Review: Gateway Theatre’s “A Christmas Carol”
Eggnog, Christmas trees, that Mariah Carey hit. It’s hard to imagine the holidays without some of these classic and iconic symbols. Certainly, Charles Dickens’ now legendary winter tale A Christmas Carol not only fits into that category, but has become synonymous with the holidays.
It’s been redone and reimagined with the likes of anyone from Mickey Mouse and The Muppets to Jim Carrey and Billy Murray. For nearly 175 years, Dickens’ holiday ghost story has earned its position in the hearts and homes of worldwide connoisseurs in formats of books, films, musicals, and virtually any other platform. Heck, this year, Dickens is back on the screen as the protagonist in a film whose title suggests Dickens himself is The Man Who Invented Christmas.
It makes sense then that The Gateway Theatre would pluck A Christmas Carol as their yuletide family-friendly production. This year, the company takes a break from their long standing tradition of a Christmas musical, substituting in the heartwarming tale of Scrooge in place of the likes of their recent holiday hits that feature dancing scarecrows and trombone-wielding con men.
For those looking for a holiday-infused activity, Gateway’s Carol packs in the yuletide cheer. There are carols, festive decor on stage (including a beautiful snow capped finale), and, naturally, the yuletide-dripping tale at the core. But, even though fare like The Wizard of Oz isn’t necessarily a Christmas-themed show, that felt more joyous and somehow even more Christmassy.
Removing the amount of holiday cheer per cappa, Gateway succeeds in its storytelling, its visuals, and its vision. Director Rachel Peake has been careful and calculated in realising this show as a cohesive entity. It looks beautiful from start to finish, and its cast are almost seamless in their depictions and transitions.
As titular wealthy Ebenezer Scrooge, Russell Roberts does Dickens proud. Carrying the majority of the show, and appearing throughout its entirety, Roberts disappears very early and becomes Scrooge in a performance that defines the idea of a believable villain. You loathe him at the start, you empathise for him throughout, and you cheer him on in his resulting triumph.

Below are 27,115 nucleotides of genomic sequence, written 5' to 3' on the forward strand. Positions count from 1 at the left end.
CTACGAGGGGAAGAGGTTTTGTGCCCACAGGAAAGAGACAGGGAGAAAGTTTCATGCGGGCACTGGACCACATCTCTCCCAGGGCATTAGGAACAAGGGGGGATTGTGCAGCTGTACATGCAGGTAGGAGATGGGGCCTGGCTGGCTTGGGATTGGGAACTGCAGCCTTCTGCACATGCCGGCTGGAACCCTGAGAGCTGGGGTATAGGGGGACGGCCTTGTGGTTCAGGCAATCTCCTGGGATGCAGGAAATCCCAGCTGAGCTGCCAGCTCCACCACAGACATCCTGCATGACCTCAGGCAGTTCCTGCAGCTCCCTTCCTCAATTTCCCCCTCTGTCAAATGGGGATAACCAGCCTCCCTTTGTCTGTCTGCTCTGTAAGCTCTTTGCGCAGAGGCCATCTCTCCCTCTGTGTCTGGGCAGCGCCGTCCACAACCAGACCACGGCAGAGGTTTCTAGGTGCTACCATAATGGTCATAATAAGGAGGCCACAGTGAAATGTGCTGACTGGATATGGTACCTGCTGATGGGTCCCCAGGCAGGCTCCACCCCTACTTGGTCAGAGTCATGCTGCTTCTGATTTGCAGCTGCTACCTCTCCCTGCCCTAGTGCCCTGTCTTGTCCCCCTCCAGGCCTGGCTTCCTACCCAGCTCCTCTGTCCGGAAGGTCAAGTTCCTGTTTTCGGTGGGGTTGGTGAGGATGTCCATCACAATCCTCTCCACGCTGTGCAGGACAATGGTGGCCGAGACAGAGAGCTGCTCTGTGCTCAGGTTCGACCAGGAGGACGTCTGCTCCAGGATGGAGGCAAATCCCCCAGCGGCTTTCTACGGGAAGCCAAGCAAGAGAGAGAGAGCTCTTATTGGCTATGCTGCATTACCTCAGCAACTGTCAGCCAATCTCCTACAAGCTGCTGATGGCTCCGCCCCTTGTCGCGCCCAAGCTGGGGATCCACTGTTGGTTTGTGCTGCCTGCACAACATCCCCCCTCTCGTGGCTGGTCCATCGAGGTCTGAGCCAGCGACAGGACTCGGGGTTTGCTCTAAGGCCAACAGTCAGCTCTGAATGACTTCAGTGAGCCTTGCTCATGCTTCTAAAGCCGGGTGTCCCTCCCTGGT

Most of the cast is flawless and execute their roles perfectly. The one exception is Allan Morgan, who appears as multiple characters throughout (Jacob Marley’s Ghost, The Spirit of Christmas Present, Mr. Fezziwig, and the Narrator), and manages to make them all blend and blur together into one over the top mess.
Thankfully, a large supporting cast full of brilliant rays of light onstage shine collectively. Standouts include Emily Jane King as a radiant and optimistic Spirit of Christmas Past, and Adam Olgui as Bob Cratchit / Dick Wilkins and Matthias Falvai as Peter Cratchit / Topper.
In terms of production, Gateway’s sparkle shines well in Dickens’ England, with a unique stage design by Drew Facey that invokes old London aesthetics but somehow feels refreshingly contemporary. The set has lush and minimalist elements that work well together. Combining the two worlds, we have a quasi-scaffolding looking backdrop filled with cushy looking chairs in Scrooge’s study. Later, an industrial-looking rolling set of stairs that transport Scrooge and The Spirit of Christmas Present through the air.
Bridging the gap, we have a story at the center that is so iconic and timeless, everything else is just details. Luckily, Gateway’s details are just the perfect amount of Christmas sparkle to bring out the shine.
Main image: Russell Robert and Allan Morgan in Gateway Theatre’s production of A Christmas Carol. All photography by David Cooper.
A Christmas Carol: Written by Charles Dickens. Adapted by Michael Shamata. Directed by Rachel Peake.